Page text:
If you’ve been arrested and charged with a drug offense in Colorado Springs, it can be a frightening experience; even more so if it’s your first time experiencing our state’s criminal justice system. First-time drug offenders can face serious consequences, including significant jail time for crimes involving large amounts of illegal drugs, sale and distribution of drugs, or if the crime involved any number of “aggravating circumstances.”
After sweeping changes were made to Colorado’s drug laws in 2013, Colorado law now breaks drug-related offenses down into two general categories: Drug Misdemeanors (DM) and Drug Felonies (DF). Each category is further divided into “levels”: Drug Misdemeanors have two levels, DM1 and DM2, while Drug Felonies have four levels, DF1, DF2, DF3, and DF4.
These categories and levels are important because they dictate the minimum and maximum penalties or sentences that the judges apply depending on the facts of your case. For example, a person convicted of a DF2 faces 4 to 8 years of imprisonment, a fine of $3,000.00 to $750,000.00, or both, plus two years of mandatory parole.
In addition to these categories and levels, a judge can “aggravate” your sentence depending on certain factual considerations that may be unique to your situation. Furthermore, “enhanced” penalties can apply for charges such as the sale of drugs to minors.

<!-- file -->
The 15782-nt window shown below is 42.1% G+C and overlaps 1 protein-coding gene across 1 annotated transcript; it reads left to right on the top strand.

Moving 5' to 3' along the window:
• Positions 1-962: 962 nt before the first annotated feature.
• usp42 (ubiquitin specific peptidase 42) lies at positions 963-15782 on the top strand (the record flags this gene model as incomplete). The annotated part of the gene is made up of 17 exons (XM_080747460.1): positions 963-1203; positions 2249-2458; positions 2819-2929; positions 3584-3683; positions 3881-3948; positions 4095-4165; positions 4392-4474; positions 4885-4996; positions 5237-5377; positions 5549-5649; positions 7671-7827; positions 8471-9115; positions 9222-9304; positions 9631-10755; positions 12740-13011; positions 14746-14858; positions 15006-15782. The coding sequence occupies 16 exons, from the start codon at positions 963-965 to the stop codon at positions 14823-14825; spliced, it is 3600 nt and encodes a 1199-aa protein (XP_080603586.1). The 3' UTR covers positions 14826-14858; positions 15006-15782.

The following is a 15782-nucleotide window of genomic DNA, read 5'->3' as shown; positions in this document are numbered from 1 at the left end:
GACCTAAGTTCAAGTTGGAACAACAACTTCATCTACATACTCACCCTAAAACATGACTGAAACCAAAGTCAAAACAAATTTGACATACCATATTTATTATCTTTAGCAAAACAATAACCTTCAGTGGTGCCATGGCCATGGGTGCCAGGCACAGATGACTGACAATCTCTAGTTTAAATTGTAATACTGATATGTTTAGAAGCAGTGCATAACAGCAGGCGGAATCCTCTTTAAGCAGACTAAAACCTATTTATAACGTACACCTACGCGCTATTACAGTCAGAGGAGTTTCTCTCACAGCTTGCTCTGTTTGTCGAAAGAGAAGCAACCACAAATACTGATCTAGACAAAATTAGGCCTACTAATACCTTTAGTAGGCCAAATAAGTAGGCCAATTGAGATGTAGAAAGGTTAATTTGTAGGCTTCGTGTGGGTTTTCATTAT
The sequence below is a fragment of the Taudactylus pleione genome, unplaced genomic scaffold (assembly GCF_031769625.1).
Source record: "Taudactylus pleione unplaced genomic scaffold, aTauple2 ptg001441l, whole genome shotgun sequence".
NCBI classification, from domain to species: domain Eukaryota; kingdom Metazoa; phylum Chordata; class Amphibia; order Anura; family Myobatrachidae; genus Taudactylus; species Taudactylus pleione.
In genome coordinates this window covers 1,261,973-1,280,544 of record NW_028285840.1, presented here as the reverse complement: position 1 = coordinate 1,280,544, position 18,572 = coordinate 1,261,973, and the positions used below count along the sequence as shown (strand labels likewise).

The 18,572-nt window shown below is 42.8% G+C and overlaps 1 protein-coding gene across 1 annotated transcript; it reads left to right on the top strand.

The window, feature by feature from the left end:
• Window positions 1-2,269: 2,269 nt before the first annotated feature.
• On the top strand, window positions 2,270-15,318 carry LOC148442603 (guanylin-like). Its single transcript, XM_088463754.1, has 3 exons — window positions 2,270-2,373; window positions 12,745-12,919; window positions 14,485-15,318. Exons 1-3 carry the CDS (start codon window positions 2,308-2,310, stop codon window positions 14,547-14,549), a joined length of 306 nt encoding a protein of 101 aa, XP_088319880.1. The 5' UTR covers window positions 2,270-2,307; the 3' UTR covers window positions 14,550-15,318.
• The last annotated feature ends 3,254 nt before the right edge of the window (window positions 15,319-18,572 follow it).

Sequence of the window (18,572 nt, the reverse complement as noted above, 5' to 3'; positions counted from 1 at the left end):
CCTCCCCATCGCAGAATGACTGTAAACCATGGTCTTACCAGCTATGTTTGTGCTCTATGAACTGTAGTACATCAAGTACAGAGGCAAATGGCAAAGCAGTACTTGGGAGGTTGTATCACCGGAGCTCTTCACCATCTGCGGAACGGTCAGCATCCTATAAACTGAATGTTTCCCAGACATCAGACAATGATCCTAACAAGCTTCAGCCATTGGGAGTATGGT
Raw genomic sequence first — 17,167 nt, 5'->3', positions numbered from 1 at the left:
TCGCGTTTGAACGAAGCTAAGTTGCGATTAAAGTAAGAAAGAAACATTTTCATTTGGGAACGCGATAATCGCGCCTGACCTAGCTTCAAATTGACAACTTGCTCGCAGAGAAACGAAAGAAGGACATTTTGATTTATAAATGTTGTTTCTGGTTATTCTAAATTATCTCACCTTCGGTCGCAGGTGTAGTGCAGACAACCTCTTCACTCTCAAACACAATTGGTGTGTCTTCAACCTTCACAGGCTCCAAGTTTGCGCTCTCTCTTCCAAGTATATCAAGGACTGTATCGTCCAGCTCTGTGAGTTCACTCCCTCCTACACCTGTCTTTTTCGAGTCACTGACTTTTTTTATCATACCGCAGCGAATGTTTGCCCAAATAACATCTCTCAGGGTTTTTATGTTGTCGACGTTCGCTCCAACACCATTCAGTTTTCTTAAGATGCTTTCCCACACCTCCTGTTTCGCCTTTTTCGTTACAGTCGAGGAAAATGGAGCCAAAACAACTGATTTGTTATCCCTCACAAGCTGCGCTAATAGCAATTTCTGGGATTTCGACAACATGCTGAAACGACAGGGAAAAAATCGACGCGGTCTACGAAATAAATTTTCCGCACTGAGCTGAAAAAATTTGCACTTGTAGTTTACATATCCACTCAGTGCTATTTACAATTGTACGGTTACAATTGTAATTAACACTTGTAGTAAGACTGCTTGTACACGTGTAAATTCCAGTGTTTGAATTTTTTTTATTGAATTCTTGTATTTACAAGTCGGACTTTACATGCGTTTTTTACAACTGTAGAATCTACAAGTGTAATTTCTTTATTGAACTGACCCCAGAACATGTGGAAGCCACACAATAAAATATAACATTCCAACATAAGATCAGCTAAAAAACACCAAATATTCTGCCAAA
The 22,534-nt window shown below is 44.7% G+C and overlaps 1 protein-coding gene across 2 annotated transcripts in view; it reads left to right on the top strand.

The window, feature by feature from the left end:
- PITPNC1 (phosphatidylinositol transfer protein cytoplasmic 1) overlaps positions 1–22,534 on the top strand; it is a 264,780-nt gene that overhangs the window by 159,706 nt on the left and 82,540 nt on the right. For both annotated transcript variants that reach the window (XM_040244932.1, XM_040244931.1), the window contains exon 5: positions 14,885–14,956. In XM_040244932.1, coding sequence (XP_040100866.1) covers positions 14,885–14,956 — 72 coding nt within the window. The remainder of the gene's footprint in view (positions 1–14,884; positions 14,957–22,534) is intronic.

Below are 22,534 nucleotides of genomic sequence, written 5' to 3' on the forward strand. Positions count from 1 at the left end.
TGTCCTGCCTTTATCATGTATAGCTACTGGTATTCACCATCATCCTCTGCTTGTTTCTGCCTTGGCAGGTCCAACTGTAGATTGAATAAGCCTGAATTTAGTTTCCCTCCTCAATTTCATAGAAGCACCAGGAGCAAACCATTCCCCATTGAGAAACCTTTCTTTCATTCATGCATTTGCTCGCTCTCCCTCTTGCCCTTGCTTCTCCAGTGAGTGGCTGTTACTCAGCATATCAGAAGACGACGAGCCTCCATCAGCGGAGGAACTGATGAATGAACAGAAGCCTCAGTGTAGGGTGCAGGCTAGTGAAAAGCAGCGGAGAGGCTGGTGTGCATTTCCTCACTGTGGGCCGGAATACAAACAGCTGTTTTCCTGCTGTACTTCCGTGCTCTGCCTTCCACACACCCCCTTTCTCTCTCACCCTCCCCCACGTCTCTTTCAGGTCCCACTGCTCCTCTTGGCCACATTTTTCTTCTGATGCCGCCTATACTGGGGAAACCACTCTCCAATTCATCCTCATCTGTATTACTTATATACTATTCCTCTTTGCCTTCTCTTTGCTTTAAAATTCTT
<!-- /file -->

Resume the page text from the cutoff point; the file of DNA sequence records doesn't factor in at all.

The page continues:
The possible sentences for each level of Colorado drug crimes are as follows:
DM1: Minimum: 6 months’ imprisonment, $500 fine, or both
Maximum: 18 months’ imprisonment, $5,000 fine, or both
DM2: Minimum: $50 fine
Maximum: 12 months’ imprisonment, $5,000 fine, or both
DF1: Presumptive: 8 to 32 years’ imprisonment, $5,000 to $1 million fine, or both
Mandatory Parole: 3 years
DF2: Presumptive: 4 to 8 years’ imprisonment, $3,000 to $750,000 fine, or both
Aggravated: 8 to 16 years’ imprisonment, $3,000 to $750,000 fine, or both
Mandatory Parole: 2 years
DF3: Presumptive: 2 to 4 years’ imprisonment, $2000 to $500,000 fine, or both
Aggravated: 4 to 6 years’ imprisonment, $2,000 to $500,000 fine, or both
Mandatory Parole: 1 year
DF4: Presumptive: 6 months to 1 year in prison and/or $1,000 to $100,000 fine
Aggravated: 1 to 2 years’ imprisonment, $1,000 to $100,000 fine, or bothMandatory Parole: 1 year
One of the goals of the 2013 reduction in Colorado drug offense sentences was to focus on rehabilitation and treatment for lower-level and first-time drug offenders rather than incarceration. But even if you aren’t sentenced to time behind bars, the consequences of even one drug conviction can stay with you for years and decades, affecting your career, finances, and reputation.
Experienced Colorado Springs drug crimes lawyer James Newby can work with prosecutors to keep the consequences of a first-time drug charge focused on alternatives to jail or prison or fight the charges altogether.